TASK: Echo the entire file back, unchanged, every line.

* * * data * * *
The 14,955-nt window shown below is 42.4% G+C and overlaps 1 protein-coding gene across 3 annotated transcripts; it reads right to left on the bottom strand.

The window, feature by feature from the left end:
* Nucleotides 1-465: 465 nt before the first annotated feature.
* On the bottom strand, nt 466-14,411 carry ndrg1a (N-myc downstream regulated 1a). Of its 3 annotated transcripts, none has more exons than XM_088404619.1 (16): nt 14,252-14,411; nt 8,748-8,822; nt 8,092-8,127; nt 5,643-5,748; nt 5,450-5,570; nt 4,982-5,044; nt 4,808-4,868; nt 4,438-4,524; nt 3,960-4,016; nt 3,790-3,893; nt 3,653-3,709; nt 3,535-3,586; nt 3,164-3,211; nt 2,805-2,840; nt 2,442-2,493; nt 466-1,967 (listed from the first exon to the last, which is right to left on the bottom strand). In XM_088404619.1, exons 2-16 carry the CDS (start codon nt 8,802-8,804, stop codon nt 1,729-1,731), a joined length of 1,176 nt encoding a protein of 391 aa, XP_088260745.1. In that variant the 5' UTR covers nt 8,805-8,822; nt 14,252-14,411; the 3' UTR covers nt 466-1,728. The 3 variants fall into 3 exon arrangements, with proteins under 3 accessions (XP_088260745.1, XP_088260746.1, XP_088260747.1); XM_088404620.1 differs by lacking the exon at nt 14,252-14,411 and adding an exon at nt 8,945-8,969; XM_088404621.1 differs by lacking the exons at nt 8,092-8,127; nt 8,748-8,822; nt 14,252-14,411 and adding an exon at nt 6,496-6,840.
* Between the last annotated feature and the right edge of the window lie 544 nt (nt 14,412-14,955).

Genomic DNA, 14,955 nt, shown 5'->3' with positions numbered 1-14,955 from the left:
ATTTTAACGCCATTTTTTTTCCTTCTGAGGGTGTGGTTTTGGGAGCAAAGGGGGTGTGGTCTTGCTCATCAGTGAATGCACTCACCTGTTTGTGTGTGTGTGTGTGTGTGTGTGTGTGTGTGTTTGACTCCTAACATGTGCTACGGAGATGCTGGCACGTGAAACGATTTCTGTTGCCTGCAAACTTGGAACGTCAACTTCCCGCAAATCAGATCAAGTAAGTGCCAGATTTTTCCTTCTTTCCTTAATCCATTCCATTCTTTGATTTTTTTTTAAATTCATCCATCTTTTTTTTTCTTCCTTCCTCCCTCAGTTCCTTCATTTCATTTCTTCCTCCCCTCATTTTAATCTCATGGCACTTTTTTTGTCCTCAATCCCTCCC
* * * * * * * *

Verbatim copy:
The 14,955-nt window shown below is 42.4% G+C and overlaps 1 protein-coding gene across 3 annotated transcripts; it reads right to left on the bottom strand.

The window, feature by feature from the left end:
* Nucleotides 1-465: 465 nt before the first annotated feature.
* On the bottom strand, nt 466-14,411 carry ndrg1a (N-myc downstream regulated 1a). Of its 3 annotated transcripts, none has more exons than XM_088404619.1 (16): nt 14,252-14,411; nt 8,748-8,822; nt 8,092-8,127; nt 5,643-5,748; nt 5,450-5,570; nt 4,982-5,044; nt 4,808-4,868; nt 4,438-4,524; nt 3,960-4,016; nt 3,790-3,893; nt 3,653-3,709; nt 3,535-3,586; nt 3,164-3,211; nt 2,805-2,840; nt 2,442-2,493; nt 466-1,967 (listed from the first exon to the last, which is right to left on the bottom strand). In XM_088404619.1, exons 2-16 carry the CDS (start codon nt 8,802-8,804, stop codon nt 1,729-1,731), a joined length of 1,176 nt encoding a protein of 391 aa, XP_088260745.1. In that variant the 5' UTR covers nt 8,805-8,822; nt 14,252-14,411; the 3' UTR covers nt 466-1,728. The 3 variants fall into 3 exon arrangements, with proteins under 3 accessions (XP_088260745.1, XP_088260746.1, XP_088260747.1); XM_088404620.1 differs by lacking the exon at nt 14,252-14,411 and adding an exon at nt 8,945-8,969; XM_088404621.1 differs by lacking the exons at nt 8,092-8,127; nt 8,748-8,822; nt 14,252-14,411 and adding an exon at nt 6,496-6,840.
* Between the last annotated feature and the right edge of the window lie 544 nt (nt 14,412-14,955).

Genomic DNA, 14,955 nt, shown 5'->3' with positions numbered 1-14,955 from the left:
ATTTTAACGCCATTTTTTTTCCTTCTGAGGGTGTGGTTTTGGGAGCAAAGGGGGTGTGGTCTTGCTCATCAGTGAATGCACTCACCTGTTTGTGTGTGTGTGTGTGTGTGTGTGTGTGTGTGTTTGACTCCTAACATGTGCTACGGAGATGCTGGCACGTGAAACGATTTCTGTTGCCTGCAAACTTGGAACGTCAACTTCCCGCAAATCAGATCAAGTAAGTGCCAGATTTTTCCTTCTTTCCTTAATCCATTCCATTCTTTGATTTTTTTTTAAATTCATCCATCTTTTTTTTTCTTCCTTCCTCCCTCAGTTCCTTCATTTCATTTCTTCCTCCCCTCATTTTAATCTCATGGCACTTTTTTTGTCCTCAATCCCTCCC